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Ok i`m still a little new to this and i`m experimenting. I may or may not need RF but read and hopefully I can get a straight answer.


Now my equipment is not in a closed in area but more of a closet that will not have a direct point angle for the remote. Its more of a direct side angle. Will IR do? Or RF the only way to go?


I`m confused by emitters and extenders can someone give me a little break down how that works? Can I get 4 of these and jsut place them in view and all will be good with a IR remote? What else do I need
 

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Think of your IR remote as a flashlight. Some flashlights are weak, and some are strong. Most put out a pretty wide beam that bounces around the walls and other stuff in your room, so when you shine the flashlight you get light even in areas that it isn't pointing at directly. But if the flashlight is weak you don't get MUCH light there.


You don't see the light your IR remote puts out, but it is there. The commands it sends are done by blinking that light pretty fast. If the device being controlled can see the blinking light it will accept the command, even if the light it sees was bounced off a wall, the floor, or something else. All of your devices see the light at the same time, of course, but each command is encoded for a particular type or brand of device so the other devices just ignore it.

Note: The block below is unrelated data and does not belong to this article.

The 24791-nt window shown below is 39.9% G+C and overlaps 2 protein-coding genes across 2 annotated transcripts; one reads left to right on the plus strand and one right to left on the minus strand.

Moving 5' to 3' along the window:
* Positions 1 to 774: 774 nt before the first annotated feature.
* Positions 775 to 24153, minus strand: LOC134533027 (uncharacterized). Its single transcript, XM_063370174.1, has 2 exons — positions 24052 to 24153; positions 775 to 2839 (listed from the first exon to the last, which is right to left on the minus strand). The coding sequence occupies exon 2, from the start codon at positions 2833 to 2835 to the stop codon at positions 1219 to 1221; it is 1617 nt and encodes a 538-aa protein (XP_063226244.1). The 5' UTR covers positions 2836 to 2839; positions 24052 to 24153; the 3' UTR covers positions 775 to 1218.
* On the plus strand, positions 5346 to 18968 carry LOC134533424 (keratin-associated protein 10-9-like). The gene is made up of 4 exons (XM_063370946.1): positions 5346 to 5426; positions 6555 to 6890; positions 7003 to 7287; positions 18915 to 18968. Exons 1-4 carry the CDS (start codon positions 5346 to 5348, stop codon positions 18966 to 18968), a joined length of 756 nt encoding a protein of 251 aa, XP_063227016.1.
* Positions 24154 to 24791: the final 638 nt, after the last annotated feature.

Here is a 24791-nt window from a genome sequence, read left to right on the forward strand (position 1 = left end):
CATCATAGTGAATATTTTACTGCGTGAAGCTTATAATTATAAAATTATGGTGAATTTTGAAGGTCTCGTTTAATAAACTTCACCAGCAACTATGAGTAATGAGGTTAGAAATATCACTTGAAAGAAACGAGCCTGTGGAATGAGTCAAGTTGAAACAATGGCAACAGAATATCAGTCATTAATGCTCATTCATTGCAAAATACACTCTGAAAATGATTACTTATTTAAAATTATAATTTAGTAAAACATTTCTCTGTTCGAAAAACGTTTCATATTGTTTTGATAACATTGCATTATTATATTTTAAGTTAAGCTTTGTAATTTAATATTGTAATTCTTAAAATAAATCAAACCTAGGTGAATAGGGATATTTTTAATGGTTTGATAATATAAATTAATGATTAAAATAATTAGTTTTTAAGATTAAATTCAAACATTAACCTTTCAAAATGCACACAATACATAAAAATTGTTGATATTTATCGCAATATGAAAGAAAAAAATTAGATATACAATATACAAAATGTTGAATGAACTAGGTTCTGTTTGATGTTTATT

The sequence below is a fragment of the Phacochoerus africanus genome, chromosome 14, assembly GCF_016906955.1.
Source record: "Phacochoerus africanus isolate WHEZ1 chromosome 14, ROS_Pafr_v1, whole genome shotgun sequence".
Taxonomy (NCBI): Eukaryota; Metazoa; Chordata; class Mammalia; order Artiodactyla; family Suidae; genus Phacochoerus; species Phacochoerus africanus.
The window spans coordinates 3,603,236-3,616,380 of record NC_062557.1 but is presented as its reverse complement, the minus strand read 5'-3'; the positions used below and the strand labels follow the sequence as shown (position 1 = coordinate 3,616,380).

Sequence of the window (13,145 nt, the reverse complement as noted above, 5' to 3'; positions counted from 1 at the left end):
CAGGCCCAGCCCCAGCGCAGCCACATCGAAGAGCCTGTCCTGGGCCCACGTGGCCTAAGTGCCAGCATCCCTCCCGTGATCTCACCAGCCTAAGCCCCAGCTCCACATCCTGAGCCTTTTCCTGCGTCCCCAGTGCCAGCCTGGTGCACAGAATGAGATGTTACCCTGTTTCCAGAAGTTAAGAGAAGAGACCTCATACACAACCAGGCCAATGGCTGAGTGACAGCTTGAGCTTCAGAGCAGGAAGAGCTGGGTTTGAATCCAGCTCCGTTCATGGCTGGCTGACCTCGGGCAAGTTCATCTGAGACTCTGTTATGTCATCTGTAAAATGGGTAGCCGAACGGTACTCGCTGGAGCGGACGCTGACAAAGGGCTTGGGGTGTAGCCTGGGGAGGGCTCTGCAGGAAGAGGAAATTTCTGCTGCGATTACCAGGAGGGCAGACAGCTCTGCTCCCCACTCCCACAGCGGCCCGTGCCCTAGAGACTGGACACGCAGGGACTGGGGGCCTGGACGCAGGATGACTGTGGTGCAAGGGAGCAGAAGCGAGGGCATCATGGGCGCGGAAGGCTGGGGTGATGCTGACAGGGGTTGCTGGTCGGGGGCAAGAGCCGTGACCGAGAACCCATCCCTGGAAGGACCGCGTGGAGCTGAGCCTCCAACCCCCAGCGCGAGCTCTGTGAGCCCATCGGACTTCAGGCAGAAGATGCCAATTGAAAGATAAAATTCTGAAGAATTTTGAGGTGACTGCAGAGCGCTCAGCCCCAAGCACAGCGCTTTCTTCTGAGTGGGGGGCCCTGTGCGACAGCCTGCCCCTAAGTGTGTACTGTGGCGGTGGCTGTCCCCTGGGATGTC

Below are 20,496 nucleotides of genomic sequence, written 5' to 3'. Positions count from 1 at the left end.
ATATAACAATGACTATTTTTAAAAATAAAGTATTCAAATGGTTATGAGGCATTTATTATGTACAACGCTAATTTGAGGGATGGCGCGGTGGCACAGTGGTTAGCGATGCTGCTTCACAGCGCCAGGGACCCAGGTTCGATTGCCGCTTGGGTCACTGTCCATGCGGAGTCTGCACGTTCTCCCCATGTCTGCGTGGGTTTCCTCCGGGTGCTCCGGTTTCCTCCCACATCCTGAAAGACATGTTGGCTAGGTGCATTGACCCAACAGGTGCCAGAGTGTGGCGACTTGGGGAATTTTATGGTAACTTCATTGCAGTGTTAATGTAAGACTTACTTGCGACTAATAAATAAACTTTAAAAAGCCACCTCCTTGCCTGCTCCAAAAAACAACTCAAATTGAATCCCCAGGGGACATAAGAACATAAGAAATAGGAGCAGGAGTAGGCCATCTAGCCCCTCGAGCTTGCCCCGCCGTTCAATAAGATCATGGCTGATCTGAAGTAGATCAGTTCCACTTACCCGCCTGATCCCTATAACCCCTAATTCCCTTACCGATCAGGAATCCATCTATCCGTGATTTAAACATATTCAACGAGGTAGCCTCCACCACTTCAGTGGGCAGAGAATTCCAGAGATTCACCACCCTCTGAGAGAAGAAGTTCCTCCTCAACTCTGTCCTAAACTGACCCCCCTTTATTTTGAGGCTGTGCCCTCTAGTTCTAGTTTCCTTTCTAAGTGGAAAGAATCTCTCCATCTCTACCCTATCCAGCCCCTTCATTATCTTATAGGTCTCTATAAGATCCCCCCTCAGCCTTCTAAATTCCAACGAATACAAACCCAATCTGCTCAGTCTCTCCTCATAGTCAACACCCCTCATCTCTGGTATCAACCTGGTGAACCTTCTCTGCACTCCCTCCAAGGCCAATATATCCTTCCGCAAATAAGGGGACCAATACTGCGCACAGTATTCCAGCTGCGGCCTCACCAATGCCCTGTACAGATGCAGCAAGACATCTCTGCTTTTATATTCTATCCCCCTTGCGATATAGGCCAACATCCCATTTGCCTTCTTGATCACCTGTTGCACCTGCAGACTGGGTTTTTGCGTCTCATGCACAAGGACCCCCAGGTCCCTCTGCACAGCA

Some programmable remotes like the Prontos feature a strong light that works with many devices even if you are not directly pointing it at them. The remotes that come with most devices, on the other hand, are pretty weak and only work if you point them directly at the device.


For your stuff that's around the corner you may find that the IR remote works best if you don't point it directly at them, but rather at a nearby wall or floor that you can bounce the light off of. But unless your remote has a strong light that likely won't be all that reliable.


A repeater or extender is just an IR sensor that also has one or more lights for output -- usually at the end of individual wires. The output lights simply duplicate what the sensor sees. These lights are usually not all that strong since the expectation is that you will place them close to the devices to be controlled. The IR repeater itself has to be positioned so as to be able to see the light from your IR remote.


A radio (RF) remote works the same way except that the signal from the remote to the repeater is by radio, which means it can go through walls for modest distances. The repeater converts the radio signals to IR light output for its output light(s). The RF repeater can be in the cabinet or closet with your devices -- i.e., it doesn't have to see the remote's light, only hear its radio signal. The IR output lights from the RF repeater are, once again, placed close to the devices. All lights repeat the same signal so it doesn't matter which lights are near which devices. One light might be enough for multiple devices for example.

--Bob
 
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